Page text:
While the small group did not ascend the entirety of the 8,848-metre-tall mountain, they made it all the way up to Everest’s south side Base Camp — which rests an impressive 5,364 metres high, somewhere in Nepal.
The 35-year-old actress and musician shared a lengthy post about the “challenging” yet “game-changing” hike with her comrades.
“There is so much magic in these mountains,” she wrote. “They represent adventure in the grandest form and in a language all their own.”
In this climbing season alone, 11 climbers have died in an attempt to reach the summit.
WATCH: Everest climbers speaking about the dangers of summitting the world’s highest mountain
Most recently, Christopher Kulish, a 62-year-old Boulder, Co. attorney, tragically passed on Monday after reaching the summit. He died at a camp below the peak during his descent to the ground.
Moore continued to praise not only her friends and experienced tour guide, Melissa Reid — the first American woman to ascend and descend Everest without oxygen — but those who came before them, too, and endured the dangers of the journey.
“It’s impossible to be lucky enough to arrive at the foot of these mammoth peaks and not be attuned to the palpable energy of all of those who came before and lost their lives in these mountains,” she wrote.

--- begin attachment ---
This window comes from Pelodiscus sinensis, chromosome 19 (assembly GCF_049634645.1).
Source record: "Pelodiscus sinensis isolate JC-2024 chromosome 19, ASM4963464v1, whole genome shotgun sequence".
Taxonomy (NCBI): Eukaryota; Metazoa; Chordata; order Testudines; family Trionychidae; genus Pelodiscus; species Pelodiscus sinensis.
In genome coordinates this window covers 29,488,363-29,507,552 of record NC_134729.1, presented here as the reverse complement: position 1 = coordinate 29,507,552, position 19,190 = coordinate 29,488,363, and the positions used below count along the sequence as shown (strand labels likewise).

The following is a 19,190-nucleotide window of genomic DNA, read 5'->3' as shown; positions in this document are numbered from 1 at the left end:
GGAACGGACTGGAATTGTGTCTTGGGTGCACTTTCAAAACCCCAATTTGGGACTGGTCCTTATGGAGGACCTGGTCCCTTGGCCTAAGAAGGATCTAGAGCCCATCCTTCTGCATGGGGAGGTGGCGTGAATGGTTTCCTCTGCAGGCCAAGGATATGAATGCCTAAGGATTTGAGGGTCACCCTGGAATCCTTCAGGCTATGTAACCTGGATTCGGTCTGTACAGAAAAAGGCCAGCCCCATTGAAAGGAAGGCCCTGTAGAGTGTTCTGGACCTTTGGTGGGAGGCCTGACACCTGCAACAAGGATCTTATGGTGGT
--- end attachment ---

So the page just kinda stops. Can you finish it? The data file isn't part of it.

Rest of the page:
“The wave of emotion: respect, reverence, appreciation… that washed over us as we took in the prayer flags and yellow domed tents of basecamp,” she continued.
“One thing I know for certain,” she added, “is that this trip was what it was thanks in large part to the company.”
“I’m left inspired by the collective perseverance this group had to help each other every step of the way,” said Moore, “and to watch as we all met this shared goal of reaching base camp together is something I’ll never forget.”
In conclusion, the star wrote: “There’s no way to distill this experience down to a few sentences. There’s no way to encapsulate what coursed through our veins and brains living in the mountains this past week. It will come in time.”
She added that while experiencing the great outdoors is typically out of her “every day” realm, it was something that she enjoyed and ultimately “refreshing” for her.
“I think I’m slowly learning that I feel most like me when I’m outdoors,” she added. “There’s something entirely refreshing about being tasked with nothing more than breathing and slowly putting one foot in front of the other.”
After completing the epic trek, Moore is expected to return home and continue work on her first new music in more than a decade.